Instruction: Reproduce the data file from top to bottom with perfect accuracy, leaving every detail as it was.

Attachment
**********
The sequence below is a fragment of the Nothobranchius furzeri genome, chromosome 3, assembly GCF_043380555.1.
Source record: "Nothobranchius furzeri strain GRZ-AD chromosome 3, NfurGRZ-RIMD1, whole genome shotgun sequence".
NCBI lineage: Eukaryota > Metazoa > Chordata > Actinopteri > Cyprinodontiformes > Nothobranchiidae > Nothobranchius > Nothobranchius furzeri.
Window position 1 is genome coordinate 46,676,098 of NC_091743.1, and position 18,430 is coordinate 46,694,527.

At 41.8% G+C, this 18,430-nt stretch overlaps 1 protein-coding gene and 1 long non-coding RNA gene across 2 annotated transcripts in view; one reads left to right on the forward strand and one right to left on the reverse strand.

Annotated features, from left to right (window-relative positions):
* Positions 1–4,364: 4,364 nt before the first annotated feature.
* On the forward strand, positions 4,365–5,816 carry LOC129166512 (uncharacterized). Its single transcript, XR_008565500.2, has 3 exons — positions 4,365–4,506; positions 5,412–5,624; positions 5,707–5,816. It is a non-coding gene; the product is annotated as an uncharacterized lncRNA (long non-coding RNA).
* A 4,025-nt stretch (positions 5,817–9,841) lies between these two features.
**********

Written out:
The sequence below is a fragment of the Nothobranchius furzeri genome, chromosome 3, assembly GCF_043380555.1.
Source record: "Nothobranchius furzeri strain GRZ-AD chromosome 3, NfurGRZ-RIMD1, whole genome shotgun sequence".
NCBI lineage: Eukaryota > Metazoa > Chordata > Actinopteri > Cyprinodontiformes > Nothobranchiidae > Nothobranchius > Nothobranchius furzeri.
Window position 1 is genome coordinate 46,676,098 of NC_091743.1, and position 18,430 is coordinate 46,694,527.

At 41.8% G+C, this 18,430-nt stretch overlaps 1 protein-coding gene and 1 long non-coding RNA gene across 2 annotated transcripts in view; one reads left to right on the forward strand and one right to left on the reverse strand.

Annotated features, from left to right (window-relative positions):
* Positions 1–4,364: 4,364 nt before the first annotated feature.
* On the forward strand, positions 4,365–5,816 carry LOC129166512 (uncharacterized). Its single transcript, XR_008565500.2, has 3 exons — positions 4,365–4,506; positions 5,412–5,624; positions 5,707–5,816. It is a non-coding gene; the product is annotated as an uncharacterized lncRNA (long non-coding RNA).
* A 4,025-nt stretch (positions 5,817–9,841) lies between these two features.